Rohit Shetty is probably the most successful commercial Hindi filmmaker in the last ten years. The director specializes in action comedies and after making an action drama last year with ‘Singham Returns’, he is back with another film that promises to make the audience laugh and give them an adrenaline rush with some high octane action. Apart from reuniting Shetty with Shah Rukh Khan, with whom he delivered a monster hit in ‘Chennai Express, the film also brings back the pair of Shah Rukh-Kajol. Young actors Varun Dhawan and Kriti Sanon add to the star value.
Raj (Shah Rukh Khan) owns a garage that ‘remodels’ fancy cars. He dotes on his younger brother Veer (Varun Dhawan). Raj steers clear of violence and tries to stay away from any kind of trouble. He wants people around him to remain oblivious of the fact that he has been a part of a mafia group in the past; the past which also involved a chequered relationship with Meera (Kajol). He does not want to associate himself with the life and the identity he gave up fifteen years ago. Meanwhile, Veer falls in love with Ishita (Kriti Sanon) and Raj approves of their relationship too. Things go hunky-dory when Raj and Meera cross paths after fifteen years.
‘Dilwale’ has been designed as an action comedy and the director merges the two elements pretty neatly in a runtime of 154 minutes. The problem is that he does not have a solid plot to back it up with. The film has been mounted well but the screenplay could have been much better. There are a few twists in the Shah Rukh – Kajol flashback episode but they fall flat. The screenplay is far from being bad but could have been more interesting. Rohit Shetty does the best he could have of the screenplay and makes sure that the film turns out to be a consistently engaging affair. Witty dialogues, well-choreographed action pieces and competent performance by the actors make you invest in this film even as the script is a bit of a let-down.
Shah Rukh Khan does not play a double role but the character he plays requires him to bring a different side in the flashback portions and the present. He is as convincing in his romantic avatar as he is in turn as a gun-toting toughie. Kajol is bound to surprise the audience in a role they would not have envisioned her playing. Varun Dhawan plays to the gallery and comes up with an uninhibited performance. Though Kriti Sanon gets the weakest role out of the four leads, she shows the spark and spunk that is bound to make her a formidable star in times to come. Varun Sharma is terrific; watch out for him in a monologue he delivers in the second half. Chetna Pande, a popular face on television, just gets a few scenes. Sanjay Mishra is hilarious and brings the house down with the dialogues mouthed by him. Johny Lever plays a caricaturish character which does not leave a lasting impact. Boman Irani’s character lacks meat. Vinod Khanna, Kabir Bedi, Mukesh Tiwari, Pankaj Tripathi, and Nawab Shah lend adequate support.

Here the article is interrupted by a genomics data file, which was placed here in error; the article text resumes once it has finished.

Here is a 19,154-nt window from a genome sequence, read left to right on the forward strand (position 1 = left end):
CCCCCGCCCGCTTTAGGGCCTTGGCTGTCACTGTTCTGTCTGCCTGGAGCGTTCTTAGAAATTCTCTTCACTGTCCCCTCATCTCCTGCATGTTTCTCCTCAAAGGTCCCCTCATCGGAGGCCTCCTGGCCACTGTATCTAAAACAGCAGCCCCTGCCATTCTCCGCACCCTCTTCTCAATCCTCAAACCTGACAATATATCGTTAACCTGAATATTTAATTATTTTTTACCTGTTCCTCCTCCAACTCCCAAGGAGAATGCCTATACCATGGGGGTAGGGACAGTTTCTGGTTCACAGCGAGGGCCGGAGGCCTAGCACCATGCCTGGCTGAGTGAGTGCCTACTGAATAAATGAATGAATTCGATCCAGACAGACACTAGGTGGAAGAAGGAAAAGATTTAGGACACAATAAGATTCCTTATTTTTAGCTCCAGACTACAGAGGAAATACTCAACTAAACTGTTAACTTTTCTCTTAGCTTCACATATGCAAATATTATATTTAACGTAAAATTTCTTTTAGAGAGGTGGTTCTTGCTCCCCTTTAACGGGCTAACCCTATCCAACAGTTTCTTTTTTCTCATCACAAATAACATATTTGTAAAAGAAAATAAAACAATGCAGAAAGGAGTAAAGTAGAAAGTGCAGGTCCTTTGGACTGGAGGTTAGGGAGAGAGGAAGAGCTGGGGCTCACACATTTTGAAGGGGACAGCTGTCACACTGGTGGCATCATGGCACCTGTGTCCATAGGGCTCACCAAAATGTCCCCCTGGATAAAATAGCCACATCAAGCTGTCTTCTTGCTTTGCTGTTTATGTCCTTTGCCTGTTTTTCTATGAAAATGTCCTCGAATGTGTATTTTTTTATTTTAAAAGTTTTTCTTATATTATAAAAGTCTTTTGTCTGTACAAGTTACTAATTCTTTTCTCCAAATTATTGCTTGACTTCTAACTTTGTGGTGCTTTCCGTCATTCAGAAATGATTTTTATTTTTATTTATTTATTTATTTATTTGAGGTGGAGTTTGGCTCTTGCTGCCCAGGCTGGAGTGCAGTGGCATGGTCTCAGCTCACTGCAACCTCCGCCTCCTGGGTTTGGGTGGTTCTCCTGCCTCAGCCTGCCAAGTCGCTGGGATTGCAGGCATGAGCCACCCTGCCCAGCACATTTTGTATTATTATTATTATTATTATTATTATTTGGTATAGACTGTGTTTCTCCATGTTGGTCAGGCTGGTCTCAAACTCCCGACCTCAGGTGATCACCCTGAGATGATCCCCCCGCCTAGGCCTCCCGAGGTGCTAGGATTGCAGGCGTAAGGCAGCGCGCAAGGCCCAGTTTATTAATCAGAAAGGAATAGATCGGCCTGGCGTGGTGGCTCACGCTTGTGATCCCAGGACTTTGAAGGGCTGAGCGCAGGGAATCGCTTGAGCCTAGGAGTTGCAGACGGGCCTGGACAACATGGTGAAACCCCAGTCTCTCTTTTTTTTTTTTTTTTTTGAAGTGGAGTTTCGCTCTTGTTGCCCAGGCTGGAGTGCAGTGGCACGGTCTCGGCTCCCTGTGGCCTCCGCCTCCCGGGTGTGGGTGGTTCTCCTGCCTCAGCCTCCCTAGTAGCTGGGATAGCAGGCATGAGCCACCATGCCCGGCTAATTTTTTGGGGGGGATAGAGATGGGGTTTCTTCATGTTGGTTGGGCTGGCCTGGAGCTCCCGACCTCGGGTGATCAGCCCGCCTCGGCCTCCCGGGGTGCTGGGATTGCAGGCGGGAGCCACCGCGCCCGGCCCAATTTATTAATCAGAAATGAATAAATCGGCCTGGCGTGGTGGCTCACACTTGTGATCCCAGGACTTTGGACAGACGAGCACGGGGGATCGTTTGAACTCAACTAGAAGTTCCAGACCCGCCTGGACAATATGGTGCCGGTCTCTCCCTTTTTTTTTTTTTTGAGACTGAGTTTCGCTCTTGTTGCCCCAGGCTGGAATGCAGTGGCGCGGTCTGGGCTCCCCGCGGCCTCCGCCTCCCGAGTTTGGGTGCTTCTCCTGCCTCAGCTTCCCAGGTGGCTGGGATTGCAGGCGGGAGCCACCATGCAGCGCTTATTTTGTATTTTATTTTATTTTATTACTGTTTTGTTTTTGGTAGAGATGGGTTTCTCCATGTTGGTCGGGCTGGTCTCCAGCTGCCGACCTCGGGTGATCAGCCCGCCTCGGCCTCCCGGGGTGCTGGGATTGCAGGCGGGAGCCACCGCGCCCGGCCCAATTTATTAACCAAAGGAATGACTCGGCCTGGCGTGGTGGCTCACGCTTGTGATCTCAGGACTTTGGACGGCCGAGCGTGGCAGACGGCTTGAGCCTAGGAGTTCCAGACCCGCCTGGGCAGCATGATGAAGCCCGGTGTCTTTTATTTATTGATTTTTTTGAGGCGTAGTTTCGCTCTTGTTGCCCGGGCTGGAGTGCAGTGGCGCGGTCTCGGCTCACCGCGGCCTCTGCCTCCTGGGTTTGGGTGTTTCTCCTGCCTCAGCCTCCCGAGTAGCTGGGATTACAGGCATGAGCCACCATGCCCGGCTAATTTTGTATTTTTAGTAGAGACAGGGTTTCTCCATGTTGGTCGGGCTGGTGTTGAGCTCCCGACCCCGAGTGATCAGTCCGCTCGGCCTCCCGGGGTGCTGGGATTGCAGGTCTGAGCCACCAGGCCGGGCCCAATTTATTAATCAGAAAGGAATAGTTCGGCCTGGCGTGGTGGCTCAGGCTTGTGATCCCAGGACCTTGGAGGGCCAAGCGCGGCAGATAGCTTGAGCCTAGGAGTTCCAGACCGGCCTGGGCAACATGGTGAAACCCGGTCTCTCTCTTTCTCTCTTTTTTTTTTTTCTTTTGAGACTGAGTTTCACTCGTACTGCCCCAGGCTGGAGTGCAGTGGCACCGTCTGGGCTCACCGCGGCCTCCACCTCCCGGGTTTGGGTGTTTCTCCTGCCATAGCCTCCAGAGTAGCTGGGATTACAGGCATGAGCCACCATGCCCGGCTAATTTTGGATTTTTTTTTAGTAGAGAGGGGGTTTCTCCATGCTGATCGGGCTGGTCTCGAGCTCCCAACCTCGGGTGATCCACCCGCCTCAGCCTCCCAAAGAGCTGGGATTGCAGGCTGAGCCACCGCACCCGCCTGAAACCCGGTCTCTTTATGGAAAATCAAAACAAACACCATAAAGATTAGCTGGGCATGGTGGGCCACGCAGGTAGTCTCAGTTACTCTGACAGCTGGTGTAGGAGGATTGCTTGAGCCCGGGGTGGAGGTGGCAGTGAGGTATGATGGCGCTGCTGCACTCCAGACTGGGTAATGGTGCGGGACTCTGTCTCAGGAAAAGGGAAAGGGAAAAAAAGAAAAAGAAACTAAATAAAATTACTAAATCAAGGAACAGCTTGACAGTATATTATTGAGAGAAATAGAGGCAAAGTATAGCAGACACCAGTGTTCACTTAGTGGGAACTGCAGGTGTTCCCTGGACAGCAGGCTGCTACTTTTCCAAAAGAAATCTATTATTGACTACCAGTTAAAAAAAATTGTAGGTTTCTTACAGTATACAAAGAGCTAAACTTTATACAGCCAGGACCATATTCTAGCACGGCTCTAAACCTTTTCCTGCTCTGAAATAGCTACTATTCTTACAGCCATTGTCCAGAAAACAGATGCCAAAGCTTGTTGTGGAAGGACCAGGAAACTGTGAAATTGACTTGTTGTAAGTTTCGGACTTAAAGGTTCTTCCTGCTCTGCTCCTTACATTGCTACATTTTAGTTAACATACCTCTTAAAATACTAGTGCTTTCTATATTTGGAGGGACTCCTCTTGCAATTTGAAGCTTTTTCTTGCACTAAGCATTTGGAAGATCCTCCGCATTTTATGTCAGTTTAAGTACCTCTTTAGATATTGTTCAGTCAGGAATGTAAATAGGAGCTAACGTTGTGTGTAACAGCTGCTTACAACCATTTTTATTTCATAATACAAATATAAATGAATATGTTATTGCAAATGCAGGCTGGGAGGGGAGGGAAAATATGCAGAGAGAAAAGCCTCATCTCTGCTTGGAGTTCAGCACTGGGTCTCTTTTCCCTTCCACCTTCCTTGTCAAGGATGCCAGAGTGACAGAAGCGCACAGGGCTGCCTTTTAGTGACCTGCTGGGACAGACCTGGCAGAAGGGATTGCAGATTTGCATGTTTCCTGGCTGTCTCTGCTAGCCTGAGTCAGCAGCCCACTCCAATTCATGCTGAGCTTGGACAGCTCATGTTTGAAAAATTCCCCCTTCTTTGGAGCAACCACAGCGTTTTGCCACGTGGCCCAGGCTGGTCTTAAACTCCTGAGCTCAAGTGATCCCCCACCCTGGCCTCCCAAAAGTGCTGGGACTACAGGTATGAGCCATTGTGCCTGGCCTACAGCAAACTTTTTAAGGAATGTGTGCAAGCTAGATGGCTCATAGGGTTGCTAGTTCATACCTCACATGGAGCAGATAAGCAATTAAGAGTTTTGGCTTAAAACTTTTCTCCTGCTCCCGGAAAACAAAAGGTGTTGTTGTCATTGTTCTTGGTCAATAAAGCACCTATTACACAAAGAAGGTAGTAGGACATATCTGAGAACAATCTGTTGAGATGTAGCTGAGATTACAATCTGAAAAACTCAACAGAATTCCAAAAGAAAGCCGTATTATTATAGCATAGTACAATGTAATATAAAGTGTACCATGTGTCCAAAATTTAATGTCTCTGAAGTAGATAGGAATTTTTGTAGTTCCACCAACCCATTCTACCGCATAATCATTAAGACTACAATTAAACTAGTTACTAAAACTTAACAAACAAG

Rohit Shetty is in his comfort zone here. He sets the film in Goa, puts up bright sets, blows up cars and serves comedy in good doses. The screenplay (Yunush Sajawal) is ordinary but it has been mounted well by the director. The dialogues (Sajid-Farhad) are superb and one of the aces of the film. The music (Pritam) has popular appeal. “Gerua” by Arijit Singh and Antara Mitra is the best of the lot, while “Tukur Tukur” appears in the ending credits. The background score (Amar Mohile) is functional. The action sequences (Sunil Rodrigues) have been well choreographed. The editing (Bunty Nagi) could have been better as certain portions in the first half seem to be rushed up. The burnished cinematography (Dudley) goes well with the film.
The film bears a faint resemblance several other mass-oriented entertainers that remain ingrained in a Hindi film buff’s memory. It follows a particular pattern and does not bring anything new to the table. With a classic on-screen pair and two promising young actors, one expected Rohit Shetty to deliver more than one gets here. ‘Dilwale’ is a typical Rohit Shetty entertainer that works but does really live up to the huge expectations one had from it. If you are fond of seeing cars being blown up on screen in a movie which happens to also feature the ‘Dilwale Dulhania Le Jayenge’ pair, then go for it for its entertainment value.